Another improvement over gel systems currently in use is the provision of an optical stage positionable upon the thermal stage of the temperature control platform. This stage forms part of the separation monitoring means. This optical stage consists of a platform of UV- and visible light-transparent material, preferably of glass. The stage is positioned under the gel tray. The stage may extend for most of the length or width of the gel, although stages smaller than the gel in length or width may be useful for different applications.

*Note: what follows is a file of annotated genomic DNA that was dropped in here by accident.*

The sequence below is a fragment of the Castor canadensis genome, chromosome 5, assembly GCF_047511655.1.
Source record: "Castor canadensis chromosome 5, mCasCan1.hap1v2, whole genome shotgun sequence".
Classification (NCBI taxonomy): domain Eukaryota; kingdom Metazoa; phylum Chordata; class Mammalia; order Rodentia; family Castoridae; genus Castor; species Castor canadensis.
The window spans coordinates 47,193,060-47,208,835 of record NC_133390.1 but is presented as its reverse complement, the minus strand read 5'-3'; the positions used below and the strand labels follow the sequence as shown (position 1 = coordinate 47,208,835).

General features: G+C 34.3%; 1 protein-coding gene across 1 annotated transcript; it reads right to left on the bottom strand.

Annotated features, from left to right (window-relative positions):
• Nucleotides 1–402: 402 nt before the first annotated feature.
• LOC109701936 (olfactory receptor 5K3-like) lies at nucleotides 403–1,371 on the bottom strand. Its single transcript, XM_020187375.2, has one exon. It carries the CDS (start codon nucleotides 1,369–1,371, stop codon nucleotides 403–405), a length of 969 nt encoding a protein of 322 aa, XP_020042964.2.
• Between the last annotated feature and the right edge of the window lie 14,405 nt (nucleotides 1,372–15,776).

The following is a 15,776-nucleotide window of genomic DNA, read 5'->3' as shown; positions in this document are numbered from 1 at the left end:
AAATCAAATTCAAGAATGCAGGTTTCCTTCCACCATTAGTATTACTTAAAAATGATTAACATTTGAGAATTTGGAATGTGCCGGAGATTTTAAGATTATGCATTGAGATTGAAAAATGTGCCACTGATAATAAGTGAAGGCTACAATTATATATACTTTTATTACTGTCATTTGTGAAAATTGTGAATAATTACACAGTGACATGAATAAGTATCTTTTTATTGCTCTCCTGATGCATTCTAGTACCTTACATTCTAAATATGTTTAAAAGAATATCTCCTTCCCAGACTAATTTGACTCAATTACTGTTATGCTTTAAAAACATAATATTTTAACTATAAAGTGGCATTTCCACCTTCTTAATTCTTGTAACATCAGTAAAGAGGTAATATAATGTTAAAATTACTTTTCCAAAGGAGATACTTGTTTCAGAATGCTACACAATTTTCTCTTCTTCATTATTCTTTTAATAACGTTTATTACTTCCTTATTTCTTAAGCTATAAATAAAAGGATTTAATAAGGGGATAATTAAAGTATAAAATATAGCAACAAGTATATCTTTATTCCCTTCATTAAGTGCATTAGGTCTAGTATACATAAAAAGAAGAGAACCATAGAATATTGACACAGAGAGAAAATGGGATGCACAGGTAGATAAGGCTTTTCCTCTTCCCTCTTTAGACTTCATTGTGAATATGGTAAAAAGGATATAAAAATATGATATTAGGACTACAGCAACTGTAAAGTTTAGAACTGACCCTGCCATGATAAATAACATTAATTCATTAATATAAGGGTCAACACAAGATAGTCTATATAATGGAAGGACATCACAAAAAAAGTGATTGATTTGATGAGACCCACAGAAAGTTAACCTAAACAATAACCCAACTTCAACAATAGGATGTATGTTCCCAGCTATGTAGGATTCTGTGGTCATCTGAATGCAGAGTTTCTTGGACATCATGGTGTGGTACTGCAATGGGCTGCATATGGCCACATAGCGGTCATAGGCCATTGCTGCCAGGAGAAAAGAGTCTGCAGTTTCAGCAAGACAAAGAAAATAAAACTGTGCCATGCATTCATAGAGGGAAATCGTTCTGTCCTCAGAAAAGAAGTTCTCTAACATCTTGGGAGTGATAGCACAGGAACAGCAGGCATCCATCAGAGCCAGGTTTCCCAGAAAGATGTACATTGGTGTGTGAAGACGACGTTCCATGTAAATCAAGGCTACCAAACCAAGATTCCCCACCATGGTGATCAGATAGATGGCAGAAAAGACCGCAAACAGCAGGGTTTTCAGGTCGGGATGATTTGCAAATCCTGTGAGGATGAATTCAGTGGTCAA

The optical stage will be coated or prepared on one side with a spectral coating. The coating or preparation selected will be UV-reflective, at the same time being substantially visible-light transparent. This allows monitoring of the progress of the sample in the gel by use of at least three different wavelength ranges of light: UV, visible, and combinations of portions of all these spectra.
Thus, the sample may be detected as a result of inherent spectrophotometric properties of the molecules. Alternatively or additionally, the sample or gel may be treated with dyes or other materials well known in the art rendering portions of the sample visible under U.V. or visible light or both.